Posts tagged maker faire 2014

My last post, on the World Maker Faire (alas, too long ago, but many a project beckon), was largely commentary-free. In the intervening weeks, a number of articles have aligned into a constellation of push-back against the maker movement. Most center around the rise of 3-D printing: seductive as additive manufacturing may be, it is currently crippled by an inability to do much real work. ABS and PLA, the dominant printing materials, coupled with current common build volumes, represent real physical limits to what 3D printing can accomplish right now. These limits, coupled with radical open access to both software and print files, has slashed the brake lines that limit consumption. We are living in the dawn of the age of The Crapject. 

Coined by Scott Smith, of the Changeist, the term crapject refers to the uniquely useless stuff spawned by the rise of 3D printing. One of my favorite design writers, Allison Arieff, recently wrote an eloquent piece on this phenomenon on Medium, entitled Yes We Can. But Should We? Both Smith and Arieff question whether "desktop manufacturing" is a good thing, and with good reason. The history of manufacturing is a dirty, dark, dangerous thing. Raw materials were wrenched from the earth under great duress and transformed, often crudely, into consumables. Progress had a cost. That cost has fallen exponentially over the last five hundred years, and now we can summon object from the ether with the press of a button.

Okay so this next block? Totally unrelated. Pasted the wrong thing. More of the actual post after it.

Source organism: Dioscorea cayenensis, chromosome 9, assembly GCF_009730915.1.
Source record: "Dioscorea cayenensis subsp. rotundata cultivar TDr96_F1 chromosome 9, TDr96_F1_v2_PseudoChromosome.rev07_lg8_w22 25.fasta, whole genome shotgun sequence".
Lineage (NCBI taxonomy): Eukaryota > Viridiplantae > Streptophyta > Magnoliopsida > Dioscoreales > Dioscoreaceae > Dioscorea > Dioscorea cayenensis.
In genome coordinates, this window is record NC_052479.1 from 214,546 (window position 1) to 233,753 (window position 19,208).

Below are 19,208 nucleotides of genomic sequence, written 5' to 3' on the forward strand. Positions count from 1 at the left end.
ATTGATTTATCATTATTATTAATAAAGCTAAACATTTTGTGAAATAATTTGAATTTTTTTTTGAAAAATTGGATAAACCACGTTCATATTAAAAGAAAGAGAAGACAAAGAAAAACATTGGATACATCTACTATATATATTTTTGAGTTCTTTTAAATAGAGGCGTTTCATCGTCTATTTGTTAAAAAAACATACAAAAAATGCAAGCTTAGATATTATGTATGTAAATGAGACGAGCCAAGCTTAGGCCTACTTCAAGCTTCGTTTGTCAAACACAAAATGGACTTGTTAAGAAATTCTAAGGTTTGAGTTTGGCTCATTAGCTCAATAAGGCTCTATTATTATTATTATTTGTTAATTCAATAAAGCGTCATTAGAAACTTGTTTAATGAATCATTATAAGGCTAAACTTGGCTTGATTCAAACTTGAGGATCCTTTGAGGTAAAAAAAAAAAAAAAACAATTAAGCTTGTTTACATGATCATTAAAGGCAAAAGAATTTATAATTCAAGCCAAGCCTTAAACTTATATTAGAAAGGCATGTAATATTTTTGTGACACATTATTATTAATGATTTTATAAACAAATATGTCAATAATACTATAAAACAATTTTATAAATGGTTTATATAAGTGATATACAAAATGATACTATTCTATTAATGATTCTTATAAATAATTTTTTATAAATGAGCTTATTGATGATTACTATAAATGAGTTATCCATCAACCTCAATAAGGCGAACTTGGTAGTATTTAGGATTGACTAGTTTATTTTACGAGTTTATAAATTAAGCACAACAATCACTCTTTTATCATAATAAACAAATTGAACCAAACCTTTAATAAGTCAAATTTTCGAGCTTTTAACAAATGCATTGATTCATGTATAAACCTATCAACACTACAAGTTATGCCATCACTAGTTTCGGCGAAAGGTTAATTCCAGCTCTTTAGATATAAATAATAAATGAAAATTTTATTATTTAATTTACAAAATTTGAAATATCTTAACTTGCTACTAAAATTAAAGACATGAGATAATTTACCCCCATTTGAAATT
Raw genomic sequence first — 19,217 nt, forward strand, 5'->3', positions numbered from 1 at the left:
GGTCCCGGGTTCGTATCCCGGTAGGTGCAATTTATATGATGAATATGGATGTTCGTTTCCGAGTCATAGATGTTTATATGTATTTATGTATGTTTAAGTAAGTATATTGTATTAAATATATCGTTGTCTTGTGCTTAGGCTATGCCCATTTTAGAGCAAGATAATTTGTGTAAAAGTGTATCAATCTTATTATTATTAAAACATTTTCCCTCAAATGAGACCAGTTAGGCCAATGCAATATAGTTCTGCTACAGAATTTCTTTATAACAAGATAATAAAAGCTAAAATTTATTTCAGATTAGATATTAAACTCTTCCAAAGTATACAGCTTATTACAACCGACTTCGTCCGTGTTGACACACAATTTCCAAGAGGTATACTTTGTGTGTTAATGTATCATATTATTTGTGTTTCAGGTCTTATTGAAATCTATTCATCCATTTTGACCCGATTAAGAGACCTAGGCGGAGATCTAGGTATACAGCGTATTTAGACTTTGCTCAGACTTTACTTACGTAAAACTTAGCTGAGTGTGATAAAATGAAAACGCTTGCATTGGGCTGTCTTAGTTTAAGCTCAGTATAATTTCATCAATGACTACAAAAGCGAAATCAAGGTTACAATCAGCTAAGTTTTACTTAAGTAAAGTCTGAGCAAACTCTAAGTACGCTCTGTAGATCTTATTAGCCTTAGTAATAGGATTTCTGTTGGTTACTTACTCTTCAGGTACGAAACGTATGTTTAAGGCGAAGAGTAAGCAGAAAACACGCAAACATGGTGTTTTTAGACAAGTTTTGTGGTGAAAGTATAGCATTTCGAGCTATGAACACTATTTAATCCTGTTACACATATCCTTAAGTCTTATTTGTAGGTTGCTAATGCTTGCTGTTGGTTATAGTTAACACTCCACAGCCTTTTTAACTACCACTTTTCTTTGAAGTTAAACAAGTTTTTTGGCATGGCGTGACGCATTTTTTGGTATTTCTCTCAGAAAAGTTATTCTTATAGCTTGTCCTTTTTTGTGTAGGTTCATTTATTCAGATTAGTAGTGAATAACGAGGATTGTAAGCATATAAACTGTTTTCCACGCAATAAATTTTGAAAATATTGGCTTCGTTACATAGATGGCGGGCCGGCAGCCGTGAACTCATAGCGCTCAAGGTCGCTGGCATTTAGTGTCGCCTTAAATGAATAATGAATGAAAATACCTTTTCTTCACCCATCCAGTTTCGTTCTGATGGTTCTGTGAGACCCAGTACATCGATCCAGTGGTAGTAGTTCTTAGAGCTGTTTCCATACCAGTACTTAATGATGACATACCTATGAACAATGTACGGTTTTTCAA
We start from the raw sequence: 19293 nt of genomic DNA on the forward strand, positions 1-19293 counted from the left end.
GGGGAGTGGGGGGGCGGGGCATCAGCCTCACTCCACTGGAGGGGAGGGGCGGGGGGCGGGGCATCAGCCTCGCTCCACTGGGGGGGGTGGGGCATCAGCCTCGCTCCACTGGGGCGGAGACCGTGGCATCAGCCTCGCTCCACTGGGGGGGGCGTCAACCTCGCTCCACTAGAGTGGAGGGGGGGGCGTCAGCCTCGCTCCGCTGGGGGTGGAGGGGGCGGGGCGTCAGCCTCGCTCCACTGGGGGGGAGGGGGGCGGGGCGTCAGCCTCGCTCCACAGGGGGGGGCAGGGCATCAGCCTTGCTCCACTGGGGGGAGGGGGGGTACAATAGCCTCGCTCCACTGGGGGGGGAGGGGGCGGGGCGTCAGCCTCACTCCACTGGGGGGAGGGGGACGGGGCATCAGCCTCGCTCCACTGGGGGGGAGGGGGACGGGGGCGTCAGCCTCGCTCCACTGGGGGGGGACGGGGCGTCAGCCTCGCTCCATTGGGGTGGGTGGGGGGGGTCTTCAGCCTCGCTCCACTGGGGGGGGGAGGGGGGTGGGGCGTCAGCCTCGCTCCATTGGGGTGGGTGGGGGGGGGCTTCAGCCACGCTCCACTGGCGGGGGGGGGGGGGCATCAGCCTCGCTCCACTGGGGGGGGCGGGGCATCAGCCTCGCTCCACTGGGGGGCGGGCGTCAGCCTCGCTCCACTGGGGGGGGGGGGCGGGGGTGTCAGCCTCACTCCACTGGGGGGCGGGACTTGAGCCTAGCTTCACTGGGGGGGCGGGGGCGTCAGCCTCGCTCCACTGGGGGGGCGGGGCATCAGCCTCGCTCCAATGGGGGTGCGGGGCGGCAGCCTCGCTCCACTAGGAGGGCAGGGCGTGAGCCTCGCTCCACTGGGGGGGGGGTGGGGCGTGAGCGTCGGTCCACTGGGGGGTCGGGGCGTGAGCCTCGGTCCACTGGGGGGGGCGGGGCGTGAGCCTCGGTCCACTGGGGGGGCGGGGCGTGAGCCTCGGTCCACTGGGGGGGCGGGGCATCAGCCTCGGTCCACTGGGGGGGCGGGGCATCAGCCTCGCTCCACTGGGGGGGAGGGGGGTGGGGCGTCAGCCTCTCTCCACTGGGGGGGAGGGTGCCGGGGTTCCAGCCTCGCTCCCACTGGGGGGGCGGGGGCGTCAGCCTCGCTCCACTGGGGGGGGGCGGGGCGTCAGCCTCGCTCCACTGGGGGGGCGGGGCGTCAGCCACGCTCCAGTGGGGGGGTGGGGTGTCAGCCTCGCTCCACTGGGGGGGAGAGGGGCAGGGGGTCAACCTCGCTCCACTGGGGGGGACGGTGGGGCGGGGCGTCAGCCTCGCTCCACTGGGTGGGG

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World Maker Faire 2014

This past weekend I got a chance to go to the World Maker Faire in New York for work, researching makerspaces and their citizens. I was unprepared for the sheer size of the event: if last year's event is any predictor, it was tens of thousands of people. It helped that the weather was great and they were inhabiting the site of the 1964 World's Fair. A V-2 rocket loomed over the exhibits just as it did when my father visited as a 15-year old. Supposed to be Robert Moses' crowning achievement, it was instead crippled by his intransigence, and has now been converted into the New York Hall of Science. SITU Studio has built out some Design Labs in the museum as permanent exhibits. 

The Maker Faire could be seen as a revival of that spirit, but honed in on a narrower audience. This year continued long-standing exhibits such as the Power Racing series and 3D Printing Row, as well expanded into new ones, like a group of Kickstartered small businesses. Following are some pictures and videos of my favorites.

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